Union Pacific Corporation (NYSE: UNP)

Union Pacific Corporation owns transportation companies. Its principal operating
company, Union Pacific Railroad Company, links 23 states in the western 66% of
the country. Union Pacific Railroad Company’s business mix includes agricultural
products, automotive, chemicals, energy, industrial products and intermodal. Union
Pacific Railroad Company connects with Canada’s rail systems and is the railroad
serving six gateways to Mexico. Union Pacific Railroad Company is a Class I railroad
operating in the United States.

To review Union Pacific’s stock, please take a look at the 1-year chart of UNP (Union
Pacific Corporation) below with my added notations:

Since breaking to a new high in December, UNP has been consolidating within a
sideways, Rectangle pattern over the last (5) months. Rectangle patterns form
when a stock gets stuck bouncing between a horizontal support and resistance.
A minimum of (2) successful tests of the support and (2) successful tests of the
resistance will give you the pattern. For UNP, the Rectangle pattern has formed
a $115 resistance (l. blue) and a $105 support area (navy), which was also a key
resistance last year.

The Tale of the Tape: UNP has formed a Rectangle pattern between $105 and $115.
A long trade could be entered on a pullback to $105 or on a breakout above $115. A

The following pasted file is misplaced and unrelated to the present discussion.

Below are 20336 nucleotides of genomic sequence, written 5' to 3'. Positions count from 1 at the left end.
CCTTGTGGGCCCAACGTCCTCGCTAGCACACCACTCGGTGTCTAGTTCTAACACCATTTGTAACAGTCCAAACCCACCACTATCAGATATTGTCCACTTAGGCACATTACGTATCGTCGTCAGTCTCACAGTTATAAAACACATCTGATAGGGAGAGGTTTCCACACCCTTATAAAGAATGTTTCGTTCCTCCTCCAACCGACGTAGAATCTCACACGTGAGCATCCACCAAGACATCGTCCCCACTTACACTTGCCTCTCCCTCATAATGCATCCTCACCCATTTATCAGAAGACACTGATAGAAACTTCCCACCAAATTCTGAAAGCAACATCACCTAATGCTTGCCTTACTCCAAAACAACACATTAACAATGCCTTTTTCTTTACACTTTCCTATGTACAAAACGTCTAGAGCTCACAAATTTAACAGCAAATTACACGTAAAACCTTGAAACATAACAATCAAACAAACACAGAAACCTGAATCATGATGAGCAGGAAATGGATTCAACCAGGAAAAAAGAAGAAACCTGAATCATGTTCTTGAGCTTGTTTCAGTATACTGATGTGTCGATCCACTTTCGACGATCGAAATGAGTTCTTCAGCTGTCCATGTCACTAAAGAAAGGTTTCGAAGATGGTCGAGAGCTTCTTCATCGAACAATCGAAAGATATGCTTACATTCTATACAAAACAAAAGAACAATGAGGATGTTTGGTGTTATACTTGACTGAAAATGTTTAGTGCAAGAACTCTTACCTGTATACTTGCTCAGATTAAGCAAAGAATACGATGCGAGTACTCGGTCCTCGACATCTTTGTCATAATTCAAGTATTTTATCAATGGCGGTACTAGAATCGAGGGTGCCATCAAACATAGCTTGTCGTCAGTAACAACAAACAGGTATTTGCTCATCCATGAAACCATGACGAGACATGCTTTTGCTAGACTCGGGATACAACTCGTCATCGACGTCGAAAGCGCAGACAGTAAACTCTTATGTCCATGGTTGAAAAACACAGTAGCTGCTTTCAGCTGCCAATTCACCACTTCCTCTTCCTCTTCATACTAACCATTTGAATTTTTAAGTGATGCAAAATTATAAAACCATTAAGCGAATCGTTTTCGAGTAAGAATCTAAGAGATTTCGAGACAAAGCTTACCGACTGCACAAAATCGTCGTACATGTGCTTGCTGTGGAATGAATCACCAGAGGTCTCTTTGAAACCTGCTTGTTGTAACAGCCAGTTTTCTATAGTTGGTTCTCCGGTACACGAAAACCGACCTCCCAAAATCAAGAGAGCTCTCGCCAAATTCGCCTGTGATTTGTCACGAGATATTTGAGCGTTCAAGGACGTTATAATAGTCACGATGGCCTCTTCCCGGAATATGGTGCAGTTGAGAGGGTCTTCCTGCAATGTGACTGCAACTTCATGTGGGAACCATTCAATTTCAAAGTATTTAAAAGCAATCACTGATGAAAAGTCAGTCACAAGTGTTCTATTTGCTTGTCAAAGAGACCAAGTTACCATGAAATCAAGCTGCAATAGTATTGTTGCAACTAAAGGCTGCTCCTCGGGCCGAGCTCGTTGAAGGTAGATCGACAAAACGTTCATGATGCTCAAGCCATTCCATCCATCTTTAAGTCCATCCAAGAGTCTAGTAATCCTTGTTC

short trade could be made on a rally up to $115 or on a break below $105.

Before making any trading decision, decide which side of the trade you believe gives
you the highest probability of success. Do you prefer the short side of the market,
long side, or do you want to be in the market at all? If you haven’t thought about
it, review the overall indices themselves. For example, take a look at the S&P 500.
Is it trending higher or lower? Has it recently broken through a key resistance or
support level? Making these decisions ahead of time will help you decide which side
of the trade you believe gives you the best opportunities.

No matter what your strategy or when you decide to enter, always remember to
use protective stops and you’ll be around for the next trade. Capital preservation is
always key!

Good luck!

Christian Tharp, CMT